Here's what I question: typically, serum insulin would need to be used in the calculation to determine the HOMA-IR number. They did not assess that data from the blood collected. Therefore they used another indicator of insulin levels in calculating the HOMA-IR. The problem is this: when I looked up the reference for using that calculation, that algorithm was based on 21 adult subjects and it was never validated in a larger group nor in children. To use that on children doesn't seem like a reasonable thing to do. In my mind, the entire calculation done to assess risk is suspect as there were no meaningful differences in any variable. But looking at means and SD only can hide things. So, for arguments sake, let's say that despite the modification of how the HOMA-IR was calculated, that could even itself out.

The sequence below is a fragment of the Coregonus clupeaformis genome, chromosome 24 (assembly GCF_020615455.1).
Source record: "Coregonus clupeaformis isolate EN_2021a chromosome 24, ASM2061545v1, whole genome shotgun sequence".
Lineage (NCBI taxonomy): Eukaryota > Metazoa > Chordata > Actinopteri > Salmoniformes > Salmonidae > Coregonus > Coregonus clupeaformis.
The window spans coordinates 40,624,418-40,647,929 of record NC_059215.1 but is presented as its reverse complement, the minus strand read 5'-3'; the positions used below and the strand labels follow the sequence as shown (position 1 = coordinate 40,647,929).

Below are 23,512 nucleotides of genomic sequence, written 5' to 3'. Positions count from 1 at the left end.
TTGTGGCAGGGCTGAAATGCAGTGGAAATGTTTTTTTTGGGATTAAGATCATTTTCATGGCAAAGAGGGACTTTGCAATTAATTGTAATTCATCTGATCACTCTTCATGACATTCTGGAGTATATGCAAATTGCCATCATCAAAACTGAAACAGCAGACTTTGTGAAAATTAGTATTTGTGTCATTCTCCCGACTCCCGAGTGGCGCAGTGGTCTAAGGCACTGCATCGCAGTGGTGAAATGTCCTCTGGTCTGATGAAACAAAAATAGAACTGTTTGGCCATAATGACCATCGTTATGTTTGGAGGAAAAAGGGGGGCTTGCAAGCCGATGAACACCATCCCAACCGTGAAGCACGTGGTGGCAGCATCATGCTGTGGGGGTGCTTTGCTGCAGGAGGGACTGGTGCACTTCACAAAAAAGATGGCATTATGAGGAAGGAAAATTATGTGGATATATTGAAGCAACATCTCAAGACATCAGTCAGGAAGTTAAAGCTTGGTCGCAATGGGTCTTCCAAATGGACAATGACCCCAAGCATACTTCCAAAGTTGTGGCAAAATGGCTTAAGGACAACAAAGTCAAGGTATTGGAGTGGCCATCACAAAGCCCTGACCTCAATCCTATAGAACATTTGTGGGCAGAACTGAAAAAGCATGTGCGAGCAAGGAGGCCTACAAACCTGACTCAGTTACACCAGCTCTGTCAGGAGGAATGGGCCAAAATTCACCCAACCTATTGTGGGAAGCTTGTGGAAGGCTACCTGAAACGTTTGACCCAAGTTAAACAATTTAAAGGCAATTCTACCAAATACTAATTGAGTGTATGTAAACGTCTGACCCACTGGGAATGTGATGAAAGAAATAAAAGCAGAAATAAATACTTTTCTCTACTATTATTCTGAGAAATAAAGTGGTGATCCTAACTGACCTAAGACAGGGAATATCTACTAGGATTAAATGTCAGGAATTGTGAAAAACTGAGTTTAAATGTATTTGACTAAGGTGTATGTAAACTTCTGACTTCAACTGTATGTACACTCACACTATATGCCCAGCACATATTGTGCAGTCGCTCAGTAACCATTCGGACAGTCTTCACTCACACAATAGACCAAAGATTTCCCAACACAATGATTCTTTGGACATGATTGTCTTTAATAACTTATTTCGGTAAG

The real problem that I have is with the remark about a tendency towards increased percent body fat. At six years old, they used what's called a DEXA scan to assess body composition. That has become the state-of-the-art. But when they assessed body composition at 10 years of age, they used Bioelectrical Impedance Analysis or BIA for short. You may actually own a scale that calculates body fat in that way. I worked on BIA when I was a graduate student. There are two things that are concerning when using BIA to assess body composition. First, the algorithm is 95% dependent on height and weight. It could be that there are new algorithms today but a 2 pound difference in body weight in children could impact the calculation. Secondly, BIA is extraordinarily sensitive to fluid levels of the body. It was first developed to assess total body water in people with congestive heart failure. It assesses total body water and calculates fat mass by making assumption about the water content of the remaining tissues. Under those controlled hospital conditions, it can work quite well. It doesn’t seem like the best way to assess body fat in a major study and especially when assessing children.